Daily Kos || Political Analysis and other daily rants on the state of the nation.: "While felt in multitude of areas, this attempt to subvert the states is strongest in social issues -- attempts to block states from recognizing gay marriage or civil unions, medicinal marijuana voter initiatives, and euthenasia laws"
Op-Ed Columnist: Who’s Nader Now?: "It's true that if Mr. Dean gets the nomination, the Republicans will attack him as a wild-eyed liberal who is weak on national security. But they would do the same to any Democrat — even Joseph Lieberman. Facts, or the lack thereof, will prove no obstacle: remember the successful attacks on the patriotism of Max Cleland, who lost three limbs in Vietnam, or the Saddam-Daschle ads.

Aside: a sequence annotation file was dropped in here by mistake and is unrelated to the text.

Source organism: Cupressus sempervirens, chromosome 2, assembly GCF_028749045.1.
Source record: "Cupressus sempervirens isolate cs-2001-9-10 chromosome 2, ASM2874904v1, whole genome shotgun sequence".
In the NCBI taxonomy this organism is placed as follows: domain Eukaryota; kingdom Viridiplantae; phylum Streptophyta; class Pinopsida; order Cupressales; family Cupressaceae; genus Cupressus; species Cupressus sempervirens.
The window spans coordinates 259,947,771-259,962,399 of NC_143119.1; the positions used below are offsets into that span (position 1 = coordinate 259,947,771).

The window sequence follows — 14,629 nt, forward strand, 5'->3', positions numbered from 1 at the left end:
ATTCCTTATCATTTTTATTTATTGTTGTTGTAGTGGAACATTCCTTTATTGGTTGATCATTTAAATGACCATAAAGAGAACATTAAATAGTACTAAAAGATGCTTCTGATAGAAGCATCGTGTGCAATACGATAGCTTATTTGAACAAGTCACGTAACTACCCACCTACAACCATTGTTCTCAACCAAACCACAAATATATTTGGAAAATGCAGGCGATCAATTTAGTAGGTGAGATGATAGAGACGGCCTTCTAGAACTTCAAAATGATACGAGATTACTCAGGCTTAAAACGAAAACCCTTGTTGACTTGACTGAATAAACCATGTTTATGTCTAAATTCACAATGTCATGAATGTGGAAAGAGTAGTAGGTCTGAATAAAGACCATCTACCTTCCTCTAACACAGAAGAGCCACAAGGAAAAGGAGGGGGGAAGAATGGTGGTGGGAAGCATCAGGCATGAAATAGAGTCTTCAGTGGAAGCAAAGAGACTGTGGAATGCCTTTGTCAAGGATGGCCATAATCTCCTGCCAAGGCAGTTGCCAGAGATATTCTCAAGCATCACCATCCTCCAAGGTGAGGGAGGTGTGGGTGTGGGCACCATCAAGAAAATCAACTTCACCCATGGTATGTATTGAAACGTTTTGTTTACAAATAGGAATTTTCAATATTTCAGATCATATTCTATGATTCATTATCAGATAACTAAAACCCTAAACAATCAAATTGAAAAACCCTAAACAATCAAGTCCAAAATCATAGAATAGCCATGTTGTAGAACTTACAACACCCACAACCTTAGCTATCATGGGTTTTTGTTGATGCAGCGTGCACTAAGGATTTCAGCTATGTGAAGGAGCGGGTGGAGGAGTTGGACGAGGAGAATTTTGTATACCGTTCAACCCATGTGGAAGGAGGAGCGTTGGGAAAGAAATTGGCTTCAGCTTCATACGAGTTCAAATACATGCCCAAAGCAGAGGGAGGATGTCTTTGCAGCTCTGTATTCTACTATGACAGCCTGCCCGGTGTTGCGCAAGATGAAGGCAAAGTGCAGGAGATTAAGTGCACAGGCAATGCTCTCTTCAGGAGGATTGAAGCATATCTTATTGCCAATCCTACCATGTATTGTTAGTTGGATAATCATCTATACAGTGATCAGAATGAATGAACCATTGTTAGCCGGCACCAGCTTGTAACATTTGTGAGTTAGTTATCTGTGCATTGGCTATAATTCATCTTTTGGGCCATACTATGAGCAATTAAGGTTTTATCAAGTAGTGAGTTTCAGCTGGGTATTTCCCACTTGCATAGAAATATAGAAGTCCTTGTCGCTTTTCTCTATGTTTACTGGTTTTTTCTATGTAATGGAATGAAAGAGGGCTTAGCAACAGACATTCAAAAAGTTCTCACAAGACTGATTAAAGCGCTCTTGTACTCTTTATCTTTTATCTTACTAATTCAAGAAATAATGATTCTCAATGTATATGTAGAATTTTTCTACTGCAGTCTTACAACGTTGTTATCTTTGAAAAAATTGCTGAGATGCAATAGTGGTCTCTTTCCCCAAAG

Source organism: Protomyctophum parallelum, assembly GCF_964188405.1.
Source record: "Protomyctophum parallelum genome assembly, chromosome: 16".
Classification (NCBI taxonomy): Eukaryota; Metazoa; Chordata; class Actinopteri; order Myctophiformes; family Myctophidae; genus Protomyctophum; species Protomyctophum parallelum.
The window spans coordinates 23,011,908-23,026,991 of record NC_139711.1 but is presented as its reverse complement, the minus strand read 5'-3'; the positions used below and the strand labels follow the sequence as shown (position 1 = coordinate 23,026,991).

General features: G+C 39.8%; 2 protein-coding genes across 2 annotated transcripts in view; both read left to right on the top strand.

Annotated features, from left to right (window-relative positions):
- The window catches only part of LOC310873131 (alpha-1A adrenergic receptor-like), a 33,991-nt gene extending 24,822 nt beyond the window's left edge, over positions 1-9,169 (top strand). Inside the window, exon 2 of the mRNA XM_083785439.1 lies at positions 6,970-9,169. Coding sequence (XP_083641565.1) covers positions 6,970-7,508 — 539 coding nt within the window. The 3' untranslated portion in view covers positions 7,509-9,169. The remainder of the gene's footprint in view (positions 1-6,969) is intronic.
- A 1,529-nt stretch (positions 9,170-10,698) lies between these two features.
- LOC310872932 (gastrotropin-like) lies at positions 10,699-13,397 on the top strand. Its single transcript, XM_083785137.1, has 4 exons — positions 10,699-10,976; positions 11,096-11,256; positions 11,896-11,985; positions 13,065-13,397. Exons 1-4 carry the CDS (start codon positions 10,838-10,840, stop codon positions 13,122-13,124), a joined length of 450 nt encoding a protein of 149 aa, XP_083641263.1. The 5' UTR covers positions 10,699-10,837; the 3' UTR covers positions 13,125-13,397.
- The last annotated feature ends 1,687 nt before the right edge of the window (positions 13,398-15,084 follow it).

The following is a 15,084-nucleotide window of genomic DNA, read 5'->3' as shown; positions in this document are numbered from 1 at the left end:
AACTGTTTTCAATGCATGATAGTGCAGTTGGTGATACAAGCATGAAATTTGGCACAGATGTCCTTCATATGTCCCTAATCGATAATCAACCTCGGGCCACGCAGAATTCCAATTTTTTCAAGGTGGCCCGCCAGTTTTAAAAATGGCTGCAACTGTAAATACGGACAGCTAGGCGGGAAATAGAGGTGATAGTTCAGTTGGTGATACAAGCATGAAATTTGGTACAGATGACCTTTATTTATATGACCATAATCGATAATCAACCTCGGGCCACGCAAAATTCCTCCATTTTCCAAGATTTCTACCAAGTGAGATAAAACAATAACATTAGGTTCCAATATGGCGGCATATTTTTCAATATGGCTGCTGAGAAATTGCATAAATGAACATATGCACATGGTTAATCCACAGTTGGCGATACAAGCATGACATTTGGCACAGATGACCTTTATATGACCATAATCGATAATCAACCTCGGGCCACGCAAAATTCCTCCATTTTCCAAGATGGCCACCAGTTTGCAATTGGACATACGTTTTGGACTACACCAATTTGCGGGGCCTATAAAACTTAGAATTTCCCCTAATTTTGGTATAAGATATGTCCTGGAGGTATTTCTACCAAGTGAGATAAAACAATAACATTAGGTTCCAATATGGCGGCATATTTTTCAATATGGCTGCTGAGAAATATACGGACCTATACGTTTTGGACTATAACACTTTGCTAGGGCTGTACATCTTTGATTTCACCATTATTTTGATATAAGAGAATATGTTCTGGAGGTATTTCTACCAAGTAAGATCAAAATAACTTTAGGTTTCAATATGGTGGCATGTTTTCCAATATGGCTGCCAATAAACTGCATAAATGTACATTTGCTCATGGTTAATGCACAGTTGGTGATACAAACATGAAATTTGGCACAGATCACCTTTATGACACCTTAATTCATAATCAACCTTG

Mr. Dean's character will also come under attack. But this, too, will happen to any Democrat. If we've learned anything in this past decade, it's that the right-wing scandal machine will find a way to smear anyone, and that a lot of the media will play along. A year ago, when John Kerry was the presumptive front-runner, he came under assault — I am not making this up — over the supposed price of his haircuts. Sure enough, a CNN host solemnly declared him in 'denial mode.' "

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eureka, California, United States
As Popeye once said,"I ams what I am." But then again maybe I'm not